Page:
The G Play has just one 13-megapixel rear-facing camera (accompanied by a 2-megapixel depth sensor) and a 5-megapixel selfie camera. That’s it. Even in the budget class, that’s not many cameras in 2021. I don’t think anyone (myself included) will miss having the low-quality macro camera that manufacturers keep putting on their devices these days, but not having an ultrawide is a bummer considering it’s not hard to find a phone that offers one at this price.
If nothing else, the G Play’s camera offerings are very straightforward. There are just two main shooting modes in the native camera app: photo and video. Portrait mode and a few other extras are available in the shooting menu, but there’s no night mode here.
Outside in good lighting, this 13-megapixel camera does okay. Overall exposures are balanced and the camera doesn’t try to do too much HDR-ing, which I appreciate, but you don’t have to look too close to notice that details in grass and leaves are smoothed over. Things go downhill quickly in less good light — the G Play just isn’t up to low-light photography. The selfie camera is also guilty of aggressive over-smoothing at its default “Face Beauty Auto” setting that made my face look like a glazed donut. Thankfully, you can turn this off.
Clearly the G Play has its share of shortcomings — at $160, it has to. The question is whether these are trade-offs you can live with for a couple of years. If you enjoy a very casual relationship with your phone, the G Play will do all of the things you need it to do.
If you enjoy a very casual relationship with your phone, the G Play will do all of the things you need it to do
Everyday performance for the basics — light web browsing, social media, email, music — is sufficient. If you just use your phone camera for quick snapshots out and about and don’t expect too much from it, the G Play will do fine.
If you suspect that you need a little more from your phone, or that you want the experience of using your phone to be a little more enjoyable, then I’d strongly encourage spending a bit more on something like Motorola’s own Moto G Power for a better camera. Samsung and OnePlus have recent entries in the sub-$200 class that are worth looking at, too; I haven’t tested them, but they’re specced competitively.
If your relationship with technology is less complicated than those of us who spend hours each day of our precious time on this Earth staring at the little glowing screen in our hands, jumping between social media apps, and pushing our phone cameras to their limits, then you’ll get along fine with the Moto G Play. Just spare a thought for the rest of us, please?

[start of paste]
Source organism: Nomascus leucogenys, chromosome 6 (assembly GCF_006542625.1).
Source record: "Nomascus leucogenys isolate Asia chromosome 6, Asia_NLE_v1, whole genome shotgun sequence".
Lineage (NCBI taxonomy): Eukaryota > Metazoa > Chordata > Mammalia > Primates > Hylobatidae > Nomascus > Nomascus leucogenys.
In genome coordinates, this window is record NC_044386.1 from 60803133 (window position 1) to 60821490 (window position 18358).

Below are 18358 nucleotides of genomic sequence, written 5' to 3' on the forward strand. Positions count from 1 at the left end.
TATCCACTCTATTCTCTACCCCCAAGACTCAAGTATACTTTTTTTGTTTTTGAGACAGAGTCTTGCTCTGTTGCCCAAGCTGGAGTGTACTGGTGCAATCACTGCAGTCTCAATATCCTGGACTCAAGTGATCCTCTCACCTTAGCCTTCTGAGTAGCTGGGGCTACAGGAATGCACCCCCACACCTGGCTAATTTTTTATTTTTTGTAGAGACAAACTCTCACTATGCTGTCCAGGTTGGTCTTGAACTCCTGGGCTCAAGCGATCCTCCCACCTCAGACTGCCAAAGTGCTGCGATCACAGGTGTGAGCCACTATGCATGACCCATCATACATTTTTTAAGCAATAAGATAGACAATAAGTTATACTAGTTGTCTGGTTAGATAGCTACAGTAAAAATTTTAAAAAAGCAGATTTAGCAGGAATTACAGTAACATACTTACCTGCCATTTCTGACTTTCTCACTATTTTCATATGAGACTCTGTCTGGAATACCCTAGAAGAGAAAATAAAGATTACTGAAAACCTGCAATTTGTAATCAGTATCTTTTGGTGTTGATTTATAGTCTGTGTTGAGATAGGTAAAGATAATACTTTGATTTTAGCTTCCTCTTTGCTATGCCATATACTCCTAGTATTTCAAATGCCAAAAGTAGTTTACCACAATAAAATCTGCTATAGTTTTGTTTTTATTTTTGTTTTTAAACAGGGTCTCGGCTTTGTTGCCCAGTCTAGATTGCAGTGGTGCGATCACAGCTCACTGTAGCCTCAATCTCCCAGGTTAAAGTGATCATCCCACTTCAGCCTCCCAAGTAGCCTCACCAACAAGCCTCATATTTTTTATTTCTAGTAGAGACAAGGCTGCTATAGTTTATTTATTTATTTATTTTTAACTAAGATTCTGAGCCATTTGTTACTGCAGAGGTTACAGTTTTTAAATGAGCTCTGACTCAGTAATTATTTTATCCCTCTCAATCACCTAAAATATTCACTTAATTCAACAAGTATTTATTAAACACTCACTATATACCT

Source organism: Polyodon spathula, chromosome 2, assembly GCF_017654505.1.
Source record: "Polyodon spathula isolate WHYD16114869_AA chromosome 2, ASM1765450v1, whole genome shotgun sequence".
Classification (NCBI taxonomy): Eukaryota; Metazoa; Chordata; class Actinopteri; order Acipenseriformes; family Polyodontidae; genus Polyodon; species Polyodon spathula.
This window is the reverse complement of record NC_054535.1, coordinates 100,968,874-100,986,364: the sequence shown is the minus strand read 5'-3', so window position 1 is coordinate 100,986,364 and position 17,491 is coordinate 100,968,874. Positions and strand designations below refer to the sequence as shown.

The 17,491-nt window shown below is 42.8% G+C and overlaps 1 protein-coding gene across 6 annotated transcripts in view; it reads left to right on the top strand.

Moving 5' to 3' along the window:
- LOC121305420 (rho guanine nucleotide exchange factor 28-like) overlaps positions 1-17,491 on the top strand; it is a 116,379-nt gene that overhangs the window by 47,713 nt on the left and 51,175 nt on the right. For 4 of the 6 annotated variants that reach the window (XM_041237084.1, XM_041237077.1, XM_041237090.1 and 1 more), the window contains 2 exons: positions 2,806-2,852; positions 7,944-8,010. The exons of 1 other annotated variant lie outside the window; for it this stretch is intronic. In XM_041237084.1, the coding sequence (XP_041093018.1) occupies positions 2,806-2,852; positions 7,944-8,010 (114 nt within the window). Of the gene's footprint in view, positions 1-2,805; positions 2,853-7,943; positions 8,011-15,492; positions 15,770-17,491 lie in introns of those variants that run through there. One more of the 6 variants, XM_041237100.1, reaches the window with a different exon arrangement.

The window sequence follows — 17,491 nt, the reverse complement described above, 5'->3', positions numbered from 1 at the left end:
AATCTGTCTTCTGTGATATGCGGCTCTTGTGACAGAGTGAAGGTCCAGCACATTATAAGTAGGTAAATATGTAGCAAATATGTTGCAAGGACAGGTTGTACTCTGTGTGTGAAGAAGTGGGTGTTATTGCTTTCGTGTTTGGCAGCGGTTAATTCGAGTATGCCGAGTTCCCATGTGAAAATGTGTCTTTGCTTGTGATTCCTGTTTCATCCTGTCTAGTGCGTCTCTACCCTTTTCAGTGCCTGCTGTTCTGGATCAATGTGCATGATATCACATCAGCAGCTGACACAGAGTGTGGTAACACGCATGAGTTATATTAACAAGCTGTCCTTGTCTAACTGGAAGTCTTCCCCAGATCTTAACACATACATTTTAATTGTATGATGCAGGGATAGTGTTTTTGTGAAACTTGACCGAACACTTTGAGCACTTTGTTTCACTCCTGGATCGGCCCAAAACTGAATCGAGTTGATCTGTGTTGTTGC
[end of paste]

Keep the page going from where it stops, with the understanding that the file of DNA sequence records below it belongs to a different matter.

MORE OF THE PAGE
Photography by Allison Johnson / The Verge
Agree to continue: Motorola Moto G Play (2021)
Every smart device now requires you to agree to a series of terms and conditions before you can use it — contracts that no one actually reads. It’s impossible for us to read and analyze every single one of these agreements. But we started counting exactly how many times you have to hit “agree” to use devices when we review them since these are agreements most people don’t read and definitely can’t negotiate.
To actually use the Motorola Moto G Play, you must agree to:
To add a Google account, you’ll also need to agree to two more things:
The following agreements are optional:
- Back up to Google Drive: “Your backup includes apps, app data, all history, contacts, device settings (including Wi-Fi passwords and permissions), and SMS.”
- Use location: “Google may collect location data periodically and use this data in any anonymous way to improve location accuracy and location-based services.”
- Allow scanning: “Allow apps and services to scan for Wi-Fi networks and nearby devices at any time, even when Wi-Fi or Bluetooth is off.”
- Send usage and diagnostic data: “Help improve your Android device experience by automatically sending diagnostic, device and app usage data to Google.”
- Carrier location access: “Your carrier occasionally requires location data to improve its services and analytics.”
Additionally, for Google Assistant, there’s an option to agree to use Voice Match: “Allows your Assistant to identify you and tell you apart from others. The Assistant takes clips of your voice to form a unique voice model, which is only stored on your device(s). Your voice model may be sent temporarily to Google to better identify your voice.”
Final tally: three mandatory agreements to use the phone at all, another two for Google account services, and six additional optional agreements.